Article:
As a young medical student, Arthur Conan Doyle studied in Edinburgh under the vigilant eye of a diagnostic genius, Dr. Joseph Bell. Doyle often observed Bell identifying a patient's occupation, hometown, and ailments from the smallest details of dress, gait, and speech.Read more...
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As a young medical student, Arthur Conan Doyle studied in Edinburgh under the vigilant eye of a diagnostic genius, Dr. Joseph Bell. Doyle often observed Bell identifying a patient's occupation, hometown, and ailments from the smallest details of dress, gait, and speech. Although Doyle was training to be a surgeon, he was meanwhile cultivating essential knowledge that would feed his literary dreams and help him develop the most iconic detective in fiction.
Michael Sims traces the circuitous development of Conan Doyle as the father of the modern mystery, from his early days in Edinburgh surrounded by poverty and violence, through his escape to University (where he gained terrifying firsthand knowledge of poisons), leading to his own medical practice in 1882. Five hardworking years later--after Doyle's only modest success in both medicine and literature--Sherlock Holmes emerged in A Study in Scarlet. Sims deftly shows Holmes to be a product of Doyle's varied adventures in his personal and professional life, as well as built out of the traditions of Edgar Allan Poe, Emile Gaboriau, Wilkie Collins, and Charles Dickens--not just a skillful translator of clues, but a veritable superhero of the mind in the tradition of Doyle's esteemed teacher.
Filled with details that will surprise even the most knowledgeable Sherlockian, Arthur and Sherlock is a literary genesis story for detective fans everywhere."
Publishers Weekly® Reviews
- Reviewed in: Publishers Weekly, page .
- Review Date: 2016-11-28
- Reviewer: Staff
Sims (The Story of Charlottes Web) presents a concise and well-written account of the factorsboth internal and externalthat led to Arthur Conan Doyles 1887 publication of A Study in Scarlet, the first Sherlock Holmes story. Readers unfamiliar with the circumstances of Conan Doyles early years and the influence of one of his medical school professors will be fascinated to learn how much Holmes was based on a real person. Sims lays out the ways in which Edinburghs Dr. Joseph Bell used observation and deduction to diagnose patients after only a brief glance, in passages that read as if Dr. Watson was penning them. Sims, who is an expert on Victorian fiction, also presents historical antecedents for fictional detectives, as well as a cogent analysis of the ways in which Conan Doyle was, and was not, influenced by prior writers such as Edgar Allan Poe. He details how Conan Doyle struggled to get published before he hit gold with the creation of Holmes and Watson, who were at one point called Sherrington Hope and Ormond Sacker. Simss skill and deftness with narrative biography will lead Sherlockians to hope that he continues the story of Conan Doyles life in a future volume. (Jan.)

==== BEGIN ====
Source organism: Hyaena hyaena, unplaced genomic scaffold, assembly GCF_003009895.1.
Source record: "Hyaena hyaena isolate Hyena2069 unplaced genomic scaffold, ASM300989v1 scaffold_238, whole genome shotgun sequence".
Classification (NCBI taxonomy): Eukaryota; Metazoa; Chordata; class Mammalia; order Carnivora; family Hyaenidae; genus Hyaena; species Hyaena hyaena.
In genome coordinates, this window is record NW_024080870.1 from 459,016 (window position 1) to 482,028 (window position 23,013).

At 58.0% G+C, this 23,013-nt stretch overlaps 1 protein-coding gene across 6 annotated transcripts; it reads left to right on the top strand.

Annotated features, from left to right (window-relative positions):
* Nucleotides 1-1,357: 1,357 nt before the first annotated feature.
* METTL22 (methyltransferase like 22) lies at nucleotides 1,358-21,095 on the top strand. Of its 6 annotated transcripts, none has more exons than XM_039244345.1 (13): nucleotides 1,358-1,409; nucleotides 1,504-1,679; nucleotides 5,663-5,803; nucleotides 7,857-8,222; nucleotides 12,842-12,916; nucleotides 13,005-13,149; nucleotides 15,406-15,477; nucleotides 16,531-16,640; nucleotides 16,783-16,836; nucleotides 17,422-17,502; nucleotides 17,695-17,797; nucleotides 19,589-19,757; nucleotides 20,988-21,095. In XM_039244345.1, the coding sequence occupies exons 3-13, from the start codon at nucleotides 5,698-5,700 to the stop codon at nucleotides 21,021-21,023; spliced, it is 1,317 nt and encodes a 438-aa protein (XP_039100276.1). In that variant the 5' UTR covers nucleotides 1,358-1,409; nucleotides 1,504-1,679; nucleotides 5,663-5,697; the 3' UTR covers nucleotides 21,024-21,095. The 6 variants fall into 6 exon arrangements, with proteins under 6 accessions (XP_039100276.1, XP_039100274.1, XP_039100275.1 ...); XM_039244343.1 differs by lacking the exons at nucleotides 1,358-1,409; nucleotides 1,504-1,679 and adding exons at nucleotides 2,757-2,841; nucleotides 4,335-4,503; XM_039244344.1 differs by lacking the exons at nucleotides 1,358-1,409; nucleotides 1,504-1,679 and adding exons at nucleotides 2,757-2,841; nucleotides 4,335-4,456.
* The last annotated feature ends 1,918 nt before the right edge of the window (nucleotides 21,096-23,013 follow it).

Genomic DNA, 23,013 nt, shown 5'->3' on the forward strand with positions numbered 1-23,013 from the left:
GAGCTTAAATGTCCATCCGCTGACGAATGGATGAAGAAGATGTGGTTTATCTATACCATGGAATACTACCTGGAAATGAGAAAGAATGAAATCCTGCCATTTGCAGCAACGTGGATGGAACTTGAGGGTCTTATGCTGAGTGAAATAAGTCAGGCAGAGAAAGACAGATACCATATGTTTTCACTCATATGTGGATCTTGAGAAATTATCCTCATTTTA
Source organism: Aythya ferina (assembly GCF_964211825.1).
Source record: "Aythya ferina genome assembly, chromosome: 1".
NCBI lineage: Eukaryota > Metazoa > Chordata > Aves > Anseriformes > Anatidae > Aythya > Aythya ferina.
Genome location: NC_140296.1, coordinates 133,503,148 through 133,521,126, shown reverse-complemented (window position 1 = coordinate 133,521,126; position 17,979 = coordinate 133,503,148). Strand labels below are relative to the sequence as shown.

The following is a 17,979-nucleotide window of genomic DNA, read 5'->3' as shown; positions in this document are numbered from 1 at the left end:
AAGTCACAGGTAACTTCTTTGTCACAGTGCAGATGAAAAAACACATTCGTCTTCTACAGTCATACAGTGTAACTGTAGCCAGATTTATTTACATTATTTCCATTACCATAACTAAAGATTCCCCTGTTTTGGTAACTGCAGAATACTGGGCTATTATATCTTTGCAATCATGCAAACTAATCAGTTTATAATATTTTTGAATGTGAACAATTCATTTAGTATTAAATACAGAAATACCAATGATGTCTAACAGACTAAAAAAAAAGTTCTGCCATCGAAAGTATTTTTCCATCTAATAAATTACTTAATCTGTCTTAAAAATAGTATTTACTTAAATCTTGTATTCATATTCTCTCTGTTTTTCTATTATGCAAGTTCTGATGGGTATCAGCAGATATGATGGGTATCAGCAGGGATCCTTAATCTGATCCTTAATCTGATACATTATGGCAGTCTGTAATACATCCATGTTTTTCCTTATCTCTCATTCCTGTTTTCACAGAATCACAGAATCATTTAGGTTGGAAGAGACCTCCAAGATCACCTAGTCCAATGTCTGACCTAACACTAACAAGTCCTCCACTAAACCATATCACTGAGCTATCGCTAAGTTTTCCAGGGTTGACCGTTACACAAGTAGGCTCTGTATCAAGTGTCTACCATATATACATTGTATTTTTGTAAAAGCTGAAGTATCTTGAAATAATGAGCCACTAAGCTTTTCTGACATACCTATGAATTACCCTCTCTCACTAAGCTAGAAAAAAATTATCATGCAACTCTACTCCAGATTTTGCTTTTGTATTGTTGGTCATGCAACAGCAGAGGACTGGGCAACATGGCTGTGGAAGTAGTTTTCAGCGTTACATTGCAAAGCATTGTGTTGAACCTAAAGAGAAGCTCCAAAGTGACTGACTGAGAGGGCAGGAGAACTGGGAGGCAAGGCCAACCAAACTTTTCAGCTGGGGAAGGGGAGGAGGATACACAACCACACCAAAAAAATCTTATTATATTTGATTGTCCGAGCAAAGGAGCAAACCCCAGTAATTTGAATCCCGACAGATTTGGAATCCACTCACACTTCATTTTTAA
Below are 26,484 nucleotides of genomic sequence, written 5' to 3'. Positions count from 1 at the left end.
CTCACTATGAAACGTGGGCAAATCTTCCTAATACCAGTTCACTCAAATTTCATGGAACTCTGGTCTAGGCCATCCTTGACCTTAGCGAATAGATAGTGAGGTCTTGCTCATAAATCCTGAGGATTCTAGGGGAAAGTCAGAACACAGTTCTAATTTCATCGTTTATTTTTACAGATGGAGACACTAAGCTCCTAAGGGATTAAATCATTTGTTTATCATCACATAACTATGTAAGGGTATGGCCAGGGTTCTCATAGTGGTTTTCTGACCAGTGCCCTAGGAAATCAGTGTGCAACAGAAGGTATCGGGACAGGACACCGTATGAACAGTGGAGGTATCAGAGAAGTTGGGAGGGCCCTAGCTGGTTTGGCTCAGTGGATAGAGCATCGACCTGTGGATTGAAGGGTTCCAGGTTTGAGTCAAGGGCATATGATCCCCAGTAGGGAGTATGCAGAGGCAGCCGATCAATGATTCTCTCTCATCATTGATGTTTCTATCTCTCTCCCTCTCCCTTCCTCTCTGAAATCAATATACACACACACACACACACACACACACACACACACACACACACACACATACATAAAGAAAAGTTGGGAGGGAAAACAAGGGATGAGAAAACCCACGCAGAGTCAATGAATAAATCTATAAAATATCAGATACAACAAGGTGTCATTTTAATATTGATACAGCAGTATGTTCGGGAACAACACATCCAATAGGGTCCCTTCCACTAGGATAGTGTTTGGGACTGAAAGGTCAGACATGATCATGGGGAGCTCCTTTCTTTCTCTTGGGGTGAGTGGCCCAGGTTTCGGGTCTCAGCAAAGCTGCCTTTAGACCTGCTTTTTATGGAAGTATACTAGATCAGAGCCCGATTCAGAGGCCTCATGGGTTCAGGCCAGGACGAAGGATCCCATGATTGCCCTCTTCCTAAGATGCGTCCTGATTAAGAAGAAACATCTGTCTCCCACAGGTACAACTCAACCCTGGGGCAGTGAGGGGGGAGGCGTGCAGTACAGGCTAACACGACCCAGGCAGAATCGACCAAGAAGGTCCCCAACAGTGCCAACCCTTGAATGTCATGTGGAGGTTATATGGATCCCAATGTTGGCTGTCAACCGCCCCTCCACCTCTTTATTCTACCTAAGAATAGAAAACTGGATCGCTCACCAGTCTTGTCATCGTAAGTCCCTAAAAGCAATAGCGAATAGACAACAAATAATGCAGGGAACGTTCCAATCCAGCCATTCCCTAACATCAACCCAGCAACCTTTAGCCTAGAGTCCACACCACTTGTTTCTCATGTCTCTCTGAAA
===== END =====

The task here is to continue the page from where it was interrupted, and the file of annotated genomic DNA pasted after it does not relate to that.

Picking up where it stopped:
The adventures of Sir Arthur Conan Doyle
Arthur Conan Doyle was a mediocre medical doctor with an adventurous streak that could not be suppressed. “Several times in my life I have done utterly reckless things with so little motive that I have found it difficult to explain them to myself afterwards,” he wrote in his memoir. In Arthur and Sherlock, literary historian Michael Sims traces some of Doyle’s grand adventures, including expeditions to the polar icecap and Africa, and shows how they became fodder for his early prose. But travel wasn’t the only source of inspiration for Doyle’s iconic fictional sleuth, Sherlock Holmes.
Dr. Joseph Bell, who was one of Doyle’s teachers in medical school in Scotland, was so recognizable in the character of Holmes that Robert Louis Stevenson, who also studied medicine at the University of Edinburgh, wrote to Doyle to inquire, “can this be my old friend Joe Bell?” Bell, a lively, intelligent man who could startle classes with uncanny observational deduction, proved a wonderful model for Holmes, who both builds on and deviates from the literary tradition of detective fiction that goes all the way back to the Bible itself. (King David, Sims suggests, is an early prototype of the detective figure.) This tradition is luminously carried on by Edgar Allan Poe, whom Sims explores in absorbing detail.
There is something in this marvelous book for every Holmes fan, and short, vivid chapters keep the pages turning. From early reviewers who couldn’t spell Doyle’s name to grand lunches with famous magazine editors alongside Oscar Wilde, Sims knows how to paint a picture that fascinates and delights. Arthur and Sherlock will take its place on the growing shelf of literary histories presented by this talented and eloquent writer.